At a cost of $249, the Frigidaire FAD704DWD is a significant investment. (A newer version of the product, the model FFAD7033R1, costs a few dollars more and looks sleeker but is based on the same platform.) The Frigidaire FAD704DWD has the power and durability needed to create a comfortable, healthy environment for your home.
Although Frigidaire might be a more recognizable brand, our lab testing confirmed that the Keystone KSTAD70B is a worthy contender. Its performance curve looked much the same in our lab tests. (In fact, it looked slightly better, but when mathematically corrected for the different temperatures at which our tests were run for the two products, the actual performance was nearly identical or just slightly worse. It was within the boundaries of testing error, at any rate.)
It is, in other words, powerful enough to handle continuous operation in a large basement or other living space.
Because it uses the same compressor-driven refrigeration technology as the Frigidaire, the Keystone suffers from the same weight-related limitations. Rolling casters aid mobility, but this unit's heaviness will always be a consideration if you want to move it from room to room. This unit can be connected to a drain tube.
Features we admire include an air filter sensor, 24-hour timer, and programmable humidistat. A clear gauge on the side of the 1.3-gallon water tank helps users judge its fullness, but it can be emptied at any level. Our lab testers noticed that the tank fits quite precisely onto the back of the unit and must be removed with care. It's bulky, and heavy when full.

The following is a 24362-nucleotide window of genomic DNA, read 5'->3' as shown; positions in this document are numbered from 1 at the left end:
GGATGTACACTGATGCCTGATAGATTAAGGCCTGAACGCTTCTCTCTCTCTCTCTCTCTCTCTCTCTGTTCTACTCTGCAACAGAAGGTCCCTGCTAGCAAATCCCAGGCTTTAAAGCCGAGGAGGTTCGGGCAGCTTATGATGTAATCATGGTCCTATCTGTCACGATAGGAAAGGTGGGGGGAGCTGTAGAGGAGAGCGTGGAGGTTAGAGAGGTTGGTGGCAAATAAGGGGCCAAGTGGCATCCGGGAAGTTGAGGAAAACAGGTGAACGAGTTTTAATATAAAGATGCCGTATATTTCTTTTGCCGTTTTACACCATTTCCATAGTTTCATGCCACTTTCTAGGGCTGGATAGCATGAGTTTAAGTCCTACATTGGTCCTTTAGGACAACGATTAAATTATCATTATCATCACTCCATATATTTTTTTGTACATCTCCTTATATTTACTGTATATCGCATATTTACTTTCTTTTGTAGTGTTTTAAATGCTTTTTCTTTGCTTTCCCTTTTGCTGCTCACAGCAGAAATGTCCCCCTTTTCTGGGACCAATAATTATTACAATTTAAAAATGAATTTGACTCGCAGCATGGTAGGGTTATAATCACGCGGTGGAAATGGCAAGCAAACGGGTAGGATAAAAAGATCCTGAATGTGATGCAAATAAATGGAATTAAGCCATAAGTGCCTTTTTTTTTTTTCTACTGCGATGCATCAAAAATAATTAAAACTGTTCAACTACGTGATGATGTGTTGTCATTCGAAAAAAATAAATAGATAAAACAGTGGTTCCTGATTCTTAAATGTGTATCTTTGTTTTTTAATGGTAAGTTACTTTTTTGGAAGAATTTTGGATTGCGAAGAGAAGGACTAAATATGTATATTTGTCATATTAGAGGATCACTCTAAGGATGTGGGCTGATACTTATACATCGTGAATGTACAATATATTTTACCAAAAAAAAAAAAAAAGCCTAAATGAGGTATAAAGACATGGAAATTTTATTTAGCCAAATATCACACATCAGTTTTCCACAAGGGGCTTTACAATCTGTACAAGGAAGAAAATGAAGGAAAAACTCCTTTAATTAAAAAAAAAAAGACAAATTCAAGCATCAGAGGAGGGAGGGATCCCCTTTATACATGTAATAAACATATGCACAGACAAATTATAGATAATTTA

The Keystone's standout feature is its controls. Owners can choose between “normal,” “turbo,” and “auto-defrost” modes depending on their level of need. If your basement floods, for example, you might take advantage of the “turbo” setting. We especially like the “auto-defrost” mode, because compressor-driven humidifiers such as this one have a tendency to freeze up during bouts of high humidity and constant use.
The Keystone is similar in price to the Frigidaire at $191. Satisfied customers also remarked on the Keystone's ability to remove bacteria, smoke, and dust (it has a filter, as does the Frigidaire). If you're looking for a workhorse to combat high humidity and poor air quality in your home, the Keystone KSTAD70B could be your long-term solution.
The Frigidaire and the Keystone had very similar performance characteristics:
The Peltier-driven Ivation IVADM45 Mid-Size dehumidifier takes in far less air than refrigeration-style units like the Keystone and Frigidaire. The manufacturer says it can be used in a room of up 2,200 cubic feet.
Our tests show decent performance, but this (and other) smallish Peltier-effect dehumidifiers do not perform at even close to the same level as the monster compressor-driven models. At higher humidity levels, their performance is notably less, although all three of our Peltier models did remove over 90 ml of water from the air in our two-hour test runs.
But this unit is much more compact and lightweight than the refrigeration-style models. It's easy to move, and the power cord detaches from the main unit for even easier transportation.